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Jewellery Industry in India

Indian Jewelry & Indian Women are linked to each other inherently since historical times. Since the olden times, Indians have managed to spectacularly enchant the world with their beautiful jewellery pieces. Indian jewellery inspires passion unlike any other object of desire. Every woman in India loves to wear at least a small piece of gold jewellery either in the form of glittering neckwear ornament, or dangling earrings or exquisitely crafted bangles. Even men wear simple gold ornaments like rings or bracelets and chains. Jewellery has become a part of Indian culture and tradition.

Indian Jewelry market has grown ever since now they have capabilities in making handmade as well machine-made in classic as well as neoteric designs. There are over 2.5 million jewellery shops in India and the most of them are family run. However, with the Indian consumers becoming more fashionable and quality conscious, retailing in the Indian jewellery sector. Exim Bank of India exemplifies India as one of the fastest growing jewellery markets in the world. The growth in this industry is likely driven by growth in jewellery exports to the major markets like U.S and Europe as well as the demand in the domestic market.

The history of Indian jewellery goes back over 5,000 years to the prehistoric past. Indian jewellery mocks chronology. Primitive men and women used flora and fauna around them, decorated themselves with seeds, flowers, feathers, and beads carved out of wood, stone and bone. Shells, berries, wings of butterflies and beetles were all used with great ingenuity. With the advance of civilization, the materials changed to copper, ivory, agate and semi-precious stones, and later to silver, gold and diamonds. The history of Indian jewellery will never stop to amaze us. We cannot accurately date back the Indian gemstones since styles and designs continued unchanged over the long period of time. Sculpted images of Gods, Kings, men and women which adorn the corridors of ancient temples provide a three-dimensional record of period-specific styles, design influences and crafting techniques of intricately carved jewels.

During the Indus valley civilization, various ornaments like rings, head ornaments, brooches and girdles were found, mostly they were melted or refined, moulded or chiselled, designed, cast. Greek and Hellenistic styles were found in Gandhara period, archaeologists have found massive earrings, torques and armlets incorporating bird or animal forms. Crest Jewel, crown, studs, hoops, jimmikis, chains, chokers, ropes of pearls and beads, armlets, bangles, bracelets, nose rings, rings on fingers and toes, girdles and anklets were found during the golden age of India that is during the Gupta Empire. By the time, when the Britishers ruled we could print all kinds of jewellery designs in a catalogue.

The contemporary Jewelry today is rapidly changing according to the demands of the consumers. Old Jewelry pieces have always been and will remain golden pieces of art, but they were also heavily embodied with gems and pure diamonds making it heavy weighted obviously these were the kind of jewellery made for the kings, queens, court men.Now a day’s lifestyles are becoming more lavish and comfortable style, people, women prefer lighter ornaments that can be worn in their daily life, be it work or a gala event. Golden gemstones of pre-historic gemstones are being remoulded in contemporary style jewellery.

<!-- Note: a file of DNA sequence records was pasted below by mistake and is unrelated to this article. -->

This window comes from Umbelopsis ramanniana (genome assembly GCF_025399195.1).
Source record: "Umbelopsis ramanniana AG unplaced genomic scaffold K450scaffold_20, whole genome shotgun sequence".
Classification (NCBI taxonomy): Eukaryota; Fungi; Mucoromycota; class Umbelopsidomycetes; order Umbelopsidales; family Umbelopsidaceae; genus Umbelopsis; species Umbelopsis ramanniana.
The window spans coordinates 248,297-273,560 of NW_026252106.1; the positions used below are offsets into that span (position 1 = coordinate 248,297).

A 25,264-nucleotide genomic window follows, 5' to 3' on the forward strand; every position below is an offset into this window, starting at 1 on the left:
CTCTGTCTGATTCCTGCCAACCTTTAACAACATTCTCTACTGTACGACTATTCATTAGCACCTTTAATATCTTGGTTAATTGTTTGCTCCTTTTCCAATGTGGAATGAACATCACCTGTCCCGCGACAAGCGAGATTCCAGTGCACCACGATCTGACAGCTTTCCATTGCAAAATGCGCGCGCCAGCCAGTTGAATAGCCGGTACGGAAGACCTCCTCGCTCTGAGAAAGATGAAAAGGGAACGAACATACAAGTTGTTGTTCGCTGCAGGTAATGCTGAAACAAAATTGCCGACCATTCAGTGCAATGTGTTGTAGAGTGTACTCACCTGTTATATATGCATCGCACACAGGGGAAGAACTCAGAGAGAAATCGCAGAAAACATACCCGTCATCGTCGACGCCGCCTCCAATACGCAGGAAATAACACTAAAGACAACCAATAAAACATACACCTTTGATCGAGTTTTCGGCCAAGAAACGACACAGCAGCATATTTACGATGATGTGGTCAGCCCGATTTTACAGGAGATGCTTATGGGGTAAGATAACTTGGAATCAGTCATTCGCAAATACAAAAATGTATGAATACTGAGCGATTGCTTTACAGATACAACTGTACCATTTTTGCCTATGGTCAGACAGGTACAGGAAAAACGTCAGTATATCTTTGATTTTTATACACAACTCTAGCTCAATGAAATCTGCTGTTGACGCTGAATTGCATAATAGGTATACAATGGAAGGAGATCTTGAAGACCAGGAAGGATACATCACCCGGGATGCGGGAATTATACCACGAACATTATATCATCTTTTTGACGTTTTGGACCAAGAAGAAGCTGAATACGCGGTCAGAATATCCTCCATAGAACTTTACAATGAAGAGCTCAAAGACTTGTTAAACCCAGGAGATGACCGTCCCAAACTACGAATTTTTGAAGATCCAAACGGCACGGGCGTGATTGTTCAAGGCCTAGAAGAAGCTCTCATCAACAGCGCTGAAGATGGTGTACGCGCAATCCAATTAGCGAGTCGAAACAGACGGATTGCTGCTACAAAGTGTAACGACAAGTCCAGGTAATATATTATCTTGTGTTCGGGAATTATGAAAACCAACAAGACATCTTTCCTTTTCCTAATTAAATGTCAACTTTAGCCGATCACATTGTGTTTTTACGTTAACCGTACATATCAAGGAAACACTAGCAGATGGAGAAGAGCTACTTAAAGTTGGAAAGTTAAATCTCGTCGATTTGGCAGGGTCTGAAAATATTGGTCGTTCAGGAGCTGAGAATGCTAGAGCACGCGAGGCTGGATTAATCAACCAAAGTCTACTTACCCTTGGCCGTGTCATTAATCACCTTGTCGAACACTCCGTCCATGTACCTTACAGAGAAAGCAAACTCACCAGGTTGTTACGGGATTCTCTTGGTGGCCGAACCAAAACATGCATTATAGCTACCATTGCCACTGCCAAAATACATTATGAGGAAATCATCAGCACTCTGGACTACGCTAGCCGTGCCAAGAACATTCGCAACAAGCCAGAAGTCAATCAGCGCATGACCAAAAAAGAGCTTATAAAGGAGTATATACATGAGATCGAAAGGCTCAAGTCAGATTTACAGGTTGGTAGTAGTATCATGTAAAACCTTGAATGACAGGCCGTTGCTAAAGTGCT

Gold is a rare metal. Gold is produced from mines on every continent except Antarctica. There are several hundred gold mines operating worldwide ranging in scale from minor to enormous. At present, there are more than 400 mines in the world. India ranked 6th among the gold-producing countries of the world, with a production of 19.5 tonnes in 1905. Today it produces only around 4 tones which is a mere 0.4 per cent of its gold consumption. In 2016 imports decreased to 510 tonnes from 922.46 tonnes in 2015 due to demonetization policy of the government.

In the early 90’s, the government reforms in the policies resulted in an initiative towards globalization. The retail jewellery segment in India currently accounts for 7-10 % of the total retail market. The industry is being dominated by family jewellers, who constitute nearly 96 % of the market. Organized players such as Tata with its Tanishq and Gitanjali have entered the market with branded jewellery which constitutes the remaining 4 %. The top two organized jewellers are Malabar Gold and Diamonds and Kalyan Jewellers. The two major national players Titan-Tanishq, including Gold Plus and Geetanjali group occupy third and fourth place respectively. The jewellery retail future in India is bright. There is around Rs. 80,000 crore domestic jewellery markets in India. Jewellery retailing in India is undergoing a slow transformation from a largely unorganized sector into a more organized one. The Indian jewellery retail segment is going global. Since Indian consumers are becoming more aware and quality conscious, branded jewellery is becoming very popular.

The risk factor of being in the jewellery sector business is circumscribed by standardization as the Indian market primarily consumes gold. Gold jewellery is also bought as an investment. In the present system of gold jewellery, the purity may or may not be standard and since hallmarking is not compulsory, cheating on karate is widespread.

The jewellery sector is fast growing in our country, occupying an important position in the Indian economy & is a leading foreign exchange earner.

 

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